Stephanie Whiteside and Jeremy Tanner
5 hours ago
A medical illustration shows the coccidioides fungus which causes valley fever. (Centres for Disaster Control and Prevention)
(NewsNation) – Health officials are concerned that climate change could lead to an increase in Valley fever, a fungal infection commonly found in the Southwest.
There’s no need to worry about “The Last of Us” coming soon, but the threat of fungal infections is real.
Valley fever, also known as coccidioidomycosis, is caused by the fungus coccidioides. The spores of the fungus can be found on the ground or uprooted by things like construction work, human activity, or wind.
“It’s a disease that we’ve been tracking for a very, very long time and in fact the fungus that causes it was part of the offensive biological warfare program agents that were considered by several countries including the United States,” said the Dr. Aileen Marty, contagious. disease specialist and professor at Florida International University, told WGN Radio.
Coccidioides thrives in hot, dry environments, which is why it is mostly found in desert regions in the southwest. But changes in temperature and shifting drought mean the fungus is moving beyond this area. Some scientists predict it could be found as far north as the Canadian border by the end of the century.
People can develop valley fever after inhaling coccidioides spores from dirt. It is considered endemic to the Southwest and many people experience mild symptoms or none at all.
But some people suffer from a more serious disease. The fungus can cause serious respiratory problems and some patients develop a chronic form of pneumonia.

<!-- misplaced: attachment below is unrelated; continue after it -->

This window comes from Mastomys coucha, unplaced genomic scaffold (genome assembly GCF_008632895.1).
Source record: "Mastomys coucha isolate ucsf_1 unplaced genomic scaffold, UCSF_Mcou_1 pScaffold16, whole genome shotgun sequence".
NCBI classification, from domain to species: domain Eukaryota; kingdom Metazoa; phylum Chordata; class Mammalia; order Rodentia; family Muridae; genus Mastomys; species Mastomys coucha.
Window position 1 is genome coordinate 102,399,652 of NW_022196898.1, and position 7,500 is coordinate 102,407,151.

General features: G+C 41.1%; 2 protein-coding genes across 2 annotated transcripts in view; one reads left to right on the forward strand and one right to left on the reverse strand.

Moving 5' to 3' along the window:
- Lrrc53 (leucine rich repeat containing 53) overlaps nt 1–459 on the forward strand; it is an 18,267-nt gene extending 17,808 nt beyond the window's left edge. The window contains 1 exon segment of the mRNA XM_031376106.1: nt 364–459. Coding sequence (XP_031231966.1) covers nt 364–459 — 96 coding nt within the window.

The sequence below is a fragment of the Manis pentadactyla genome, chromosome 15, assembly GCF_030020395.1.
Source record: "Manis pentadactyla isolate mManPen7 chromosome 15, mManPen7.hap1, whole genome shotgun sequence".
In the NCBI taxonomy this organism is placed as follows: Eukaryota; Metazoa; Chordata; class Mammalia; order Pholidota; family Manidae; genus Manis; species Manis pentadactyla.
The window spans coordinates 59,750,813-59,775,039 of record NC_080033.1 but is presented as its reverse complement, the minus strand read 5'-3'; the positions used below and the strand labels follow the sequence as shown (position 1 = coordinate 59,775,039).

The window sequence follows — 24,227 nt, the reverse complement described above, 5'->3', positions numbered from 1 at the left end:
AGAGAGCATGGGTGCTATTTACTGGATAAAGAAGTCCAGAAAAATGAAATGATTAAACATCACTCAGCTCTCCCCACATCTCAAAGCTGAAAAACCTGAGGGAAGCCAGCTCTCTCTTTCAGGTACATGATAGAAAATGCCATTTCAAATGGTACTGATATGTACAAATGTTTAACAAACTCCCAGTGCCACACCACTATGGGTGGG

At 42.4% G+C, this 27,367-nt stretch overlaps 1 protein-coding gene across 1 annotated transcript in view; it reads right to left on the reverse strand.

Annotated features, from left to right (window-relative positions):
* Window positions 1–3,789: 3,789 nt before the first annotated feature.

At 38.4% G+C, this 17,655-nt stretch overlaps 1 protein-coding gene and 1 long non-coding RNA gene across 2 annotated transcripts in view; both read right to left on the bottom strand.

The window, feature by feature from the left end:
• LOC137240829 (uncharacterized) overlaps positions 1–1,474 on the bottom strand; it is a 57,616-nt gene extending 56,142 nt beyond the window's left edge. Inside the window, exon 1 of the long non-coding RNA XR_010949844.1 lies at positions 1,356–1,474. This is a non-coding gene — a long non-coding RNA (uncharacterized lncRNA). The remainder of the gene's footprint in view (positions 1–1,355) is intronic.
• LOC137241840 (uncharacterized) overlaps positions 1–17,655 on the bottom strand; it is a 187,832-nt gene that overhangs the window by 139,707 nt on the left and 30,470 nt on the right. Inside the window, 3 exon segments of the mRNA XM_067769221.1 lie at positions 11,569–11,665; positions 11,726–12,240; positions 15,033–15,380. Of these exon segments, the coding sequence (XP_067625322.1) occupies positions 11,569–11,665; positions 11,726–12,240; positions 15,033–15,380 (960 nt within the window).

And for some, the fungus goes beyond the lungs, spreading to the spinal cord and brain. Once this happens, there is a 40% mortality rate. These cases are rare, but researchers are still trying to determine why some people develop such a damaging form of the disease while others do not.
Marty said the fungus, which is resistant to both temperature changes and salt, has even been found in marine mammals. In climates such as the hot, dry San Joaquin Valley in California, the fungus can spread through the air.
“It will be on the bones of an animal that died from it and when the wind blows, then that fungus will be available for someone else to breathe or other animals to breathe,” Marty said. “More recently we found that it can infect bats and that bats can act as a reservoir. We believe this is one of the main ways it has spread recently.
Marty said it was reportable in a number of states, but not all. The highest concentrations are found in dry, desert environments where it can spread so easily.
“Another big issue with Valley fever is that climate change, we really think climate change is causing this particular fungus to spread,” Marty said.
Valley fever symptoms include fatigue, cough, fever, shortness of breath, headache, night sweats, muscle or joint pain, and a rash on your upper body or legs. Symptoms usually begin within three weeks of exposure, and those who live in or have traveled to the Southwest should seek medical attention if they experience these symptoms.